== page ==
Are you young, eager to learn English and live in Bishkek? Do you want to practice your English with one of the many foreigners coming in the summer or living here permanently? Here’s how to do it!
Imagine you’re sitting in your mother’s kiosk one August afternoon and he walks in. A real chet-ölkölük! His sweaty blond hair falls into his sunburned face, from which lily-blue eyes look at you with all the goodness and defenselessness that come from growing up in a country with affordable health care and a working social safety net. He stares at the Russian phrase section of the Lonley Planet Central Asia and stammers “Uuuu vaass eest vodaaa?”
Careful now! You should definitely not ask him directly: “I want to improve my English. Can I practice with you?” A question like this gives him the feeling you want something, almost like you’re asking for money. If he lives in Bishkek permanently, he’s getting asked like this all the time and has already developed strategies to get rid of you.
He’s going to use some excuse: “I don’t have time” or “My organization doesn’t allow me to teach out of university“. In the best case he will agree to meet without specifying a date which allows him to conveniently forget about you.
A slightly better approach is proposing a language tandem, “You can teach me English and I can teach you Russian or Kyrgyz!“, but this probably also won’t work. He get’s a lot of proposals like this and, let’s be honest, few foreigners make a serious effort to learn your languages.
Think like a Foreigner
To get this foreigner to practice with you, you must learn to think like him. What does he want? What does he need?
Your should know Western people become a little simple when they travel or live abroad. They are forever looking for things that are “local“, “authentic“, and “traditional“. This basically means things that are only available in one specific place and that have been available there for as long as anyone alive can remember.
Many foreigners living in Bishkek also feel guilty about not having many friends from here, about never getting out of their closed privileged circle of expat friends with whom they do expensive expat things. They want to meet “locals” (you) but don’t want to learn Russian or Kyrgyz in order to talk to them. They want to “experience” the country “like locals“, but end up spending most of their time with other foreigners.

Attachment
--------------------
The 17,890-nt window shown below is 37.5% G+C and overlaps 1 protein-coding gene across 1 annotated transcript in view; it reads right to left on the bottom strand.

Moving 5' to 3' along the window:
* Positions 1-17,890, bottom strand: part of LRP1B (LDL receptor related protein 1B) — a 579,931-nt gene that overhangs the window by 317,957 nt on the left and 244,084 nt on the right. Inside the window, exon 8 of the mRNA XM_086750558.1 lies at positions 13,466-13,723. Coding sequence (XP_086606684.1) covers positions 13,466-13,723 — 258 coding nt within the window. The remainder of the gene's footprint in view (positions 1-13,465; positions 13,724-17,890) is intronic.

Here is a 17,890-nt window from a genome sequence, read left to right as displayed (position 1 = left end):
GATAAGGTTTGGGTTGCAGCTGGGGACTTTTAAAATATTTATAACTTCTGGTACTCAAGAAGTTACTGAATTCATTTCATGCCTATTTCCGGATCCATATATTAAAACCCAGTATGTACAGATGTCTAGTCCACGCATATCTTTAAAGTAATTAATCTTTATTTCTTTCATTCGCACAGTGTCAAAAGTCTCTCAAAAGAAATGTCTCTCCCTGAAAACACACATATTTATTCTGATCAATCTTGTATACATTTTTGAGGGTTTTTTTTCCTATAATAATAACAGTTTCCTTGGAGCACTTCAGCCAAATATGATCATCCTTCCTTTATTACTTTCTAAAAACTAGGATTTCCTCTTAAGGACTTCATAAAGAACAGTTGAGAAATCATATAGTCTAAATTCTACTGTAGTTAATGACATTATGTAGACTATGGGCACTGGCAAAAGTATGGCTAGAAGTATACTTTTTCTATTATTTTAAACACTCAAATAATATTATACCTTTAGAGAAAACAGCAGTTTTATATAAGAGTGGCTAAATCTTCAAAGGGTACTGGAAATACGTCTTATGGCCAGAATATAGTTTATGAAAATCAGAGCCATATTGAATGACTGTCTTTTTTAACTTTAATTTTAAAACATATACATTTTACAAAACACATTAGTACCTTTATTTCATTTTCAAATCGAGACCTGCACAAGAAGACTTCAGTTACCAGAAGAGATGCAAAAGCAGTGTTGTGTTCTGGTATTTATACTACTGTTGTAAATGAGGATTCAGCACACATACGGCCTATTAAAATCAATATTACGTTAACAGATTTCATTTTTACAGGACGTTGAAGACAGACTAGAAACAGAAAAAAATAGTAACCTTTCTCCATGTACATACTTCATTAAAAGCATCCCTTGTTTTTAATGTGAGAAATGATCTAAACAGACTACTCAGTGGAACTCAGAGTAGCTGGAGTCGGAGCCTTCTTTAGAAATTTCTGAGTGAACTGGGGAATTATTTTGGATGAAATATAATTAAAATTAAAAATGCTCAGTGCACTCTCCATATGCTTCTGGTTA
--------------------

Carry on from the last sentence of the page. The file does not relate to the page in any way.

That’s where you come in! You don’t actually need to “practice English” with the foreigner, all you need is to spend time with him. When you meet, you will of course talk to each other and this is precisely the practice you need.
Be the “Local Guide”
Instead of asking him to meet with you, offer to show him places in Bishkek “only locals know about” and do things that are “authentic” and “traditional.”
If the foreigner is visiting Bishkek, you can offer to show him around the center. Ajant, the Lenin statue behind the State Historical Museum, Dubovij and Panfilov Park, Filharmonia. Let him try some “traditional national” drinks, chalap or maksim, from one of the stands and tell him a little about Kyrgyzstan.
Even if the foreigner had lived in Bishkek for a while, you still have something to show him. Just ask if he would like to see “your favorite places”, then take him somewhere he hasn’t been yet, for example the wooden bridge over the tracks at the train station, Victory Park at Uzhnaja Vorota, Asanbai Center or the Flagstok south of town.
You could also offer to explain who all the famous people are that have been memorized with statues in the center. Who was Toktogul? And Togoluk Moldo? And who is that guy carrying his own horse?
You can also ask him to join you on some seemingly normal activity, like shopping at a bazaar. In winter, a great way would be to invite him to banja Zhyrgal, though that of course only works if you’re male too or if the foreigner is a woman.
How a Foreigner Can be Useful for You
Before you go of know to find yourself a foreigner to practice with, some words of caution. Maybe you think, like many of your compatriots seem to do, that just the act of conversing with a native English speaker will magically improve your own English skills and that a native speakers is the ideal language teacher. Wrong! Learning the grammar rules of any language requires years of dedicated training. Learning how to explain those rules to others takes the same amount of time, even for your native language.
Try it yourself. Could you explain why you have to add an “ы” in Бишкек шаары or why you sometimes say идти and sometimes ходить?
What you can and should use the foreigner for is conversation practice. By talking to him you practice understanding and producing spoken language. He can also teach you contemporary vocabulary and expressions that your teachers don’t know. For example, why do foreigners keep saying “What’s up?” Are they interested in what’s above them? Why don’t they just look up?
This also means that the foreigner can only be useful for you if you already have some knowledge in English. If all you know is “Hello!” and “Let’s go!” a native speaker won’t be able to help you much. If that’s your level, I recommend taking a language course with a local English teacher.
Although, if you’ve read this text without copy-pasting it into Google Translate you’re probably ready to start practice right away.